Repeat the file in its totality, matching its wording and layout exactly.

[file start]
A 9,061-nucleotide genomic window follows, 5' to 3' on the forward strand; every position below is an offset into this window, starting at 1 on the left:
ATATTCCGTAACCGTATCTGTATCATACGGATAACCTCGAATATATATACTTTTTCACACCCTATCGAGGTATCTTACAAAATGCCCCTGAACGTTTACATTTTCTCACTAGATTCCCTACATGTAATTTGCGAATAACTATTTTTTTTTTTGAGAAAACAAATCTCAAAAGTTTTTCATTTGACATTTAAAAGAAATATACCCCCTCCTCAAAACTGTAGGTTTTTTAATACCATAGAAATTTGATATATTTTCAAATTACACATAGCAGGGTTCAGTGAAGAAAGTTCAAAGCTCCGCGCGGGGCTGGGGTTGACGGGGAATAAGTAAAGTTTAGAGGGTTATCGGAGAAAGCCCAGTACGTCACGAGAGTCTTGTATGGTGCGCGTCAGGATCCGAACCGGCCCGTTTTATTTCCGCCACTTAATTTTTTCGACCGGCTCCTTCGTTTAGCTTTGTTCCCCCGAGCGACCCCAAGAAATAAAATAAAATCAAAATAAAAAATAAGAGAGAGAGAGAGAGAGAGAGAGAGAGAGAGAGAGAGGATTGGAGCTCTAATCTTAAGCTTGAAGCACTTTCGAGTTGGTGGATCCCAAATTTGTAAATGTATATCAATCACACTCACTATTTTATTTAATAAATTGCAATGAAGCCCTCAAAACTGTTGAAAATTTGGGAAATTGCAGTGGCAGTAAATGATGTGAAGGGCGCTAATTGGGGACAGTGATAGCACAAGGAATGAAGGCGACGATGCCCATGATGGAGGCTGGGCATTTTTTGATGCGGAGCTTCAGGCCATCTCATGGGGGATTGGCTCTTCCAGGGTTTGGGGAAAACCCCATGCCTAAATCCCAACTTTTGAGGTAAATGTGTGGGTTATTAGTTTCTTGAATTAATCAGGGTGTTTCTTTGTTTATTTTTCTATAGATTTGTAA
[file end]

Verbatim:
A 9,061-nucleotide genomic window follows, 5' to 3' on the forward strand; every position below is an offset into this window, starting at 1 on the left:
ATATTCCGTAACCGTATCTGTATCATACGGATAACCTCGAATATATATACTTTTTCACACCCTATCGAGGTATCTTACAAAATGCCCCTGAACGTTTACATTTTCTCACTAGATTCCCTACATGTAATTTGCGAATAACTATTTTTTTTTTTGAGAAAACAAATCTCAAAAGTTTTTCATTTGACATTTAAAAGAAATATACCCCCTCCTCAAAACTGTAGGTTTTTTAATACCATAGAAATTTGATATATTTTCAAATTACACATAGCAGGGTTCAGTGAAGAAAGTTCAAAGCTCCGCGCGGGGCTGGGGTTGACGGGGAATAAGTAAAGTTTAGAGGGTTATCGGAGAAAGCCCAGTACGTCACGAGAGTCTTGTATGGTGCGCGTCAGGATCCGAACCGGCCCGTTTTATTTCCGCCACTTAATTTTTTCGACCGGCTCCTTCGTTTAGCTTTGTTCCCCCGAGCGACCCCAAGAAATAAAATAAAATCAAAATAAAAAATAAGAGAGAGAGAGAGAGAGAGAGAGAGAGAGAGAGAGAGGATTGGAGCTCTAATCTTAAGCTTGAAGCACTTTCGAGTTGGTGGATCCCAAATTTGTAAATGTATATCAATCACACTCACTATTTTATTTAATAAATTGCAATGAAGCCCTCAAAACTGTTGAAAATTTGGGAAATTGCAGTGGCAGTAAATGATGTGAAGGGCGCTAATTGGGGACAGTGATAGCACAAGGAATGAAGGCGACGATGCCCATGATGGAGGCTGGGCATTTTTTGATGCGGAGCTTCAGGCCATCTCATGGGGGATTGGCTCTTCCAGGGTTTGGGGAAAACCCCATGCCTAAATCCCAACTTTTGAGGTAAATGTGTGGGTTATTAGTTTCTTGAATTAATCAGGGTGTTTCTTTGTTTATTTTTCTATAGATTTGTAA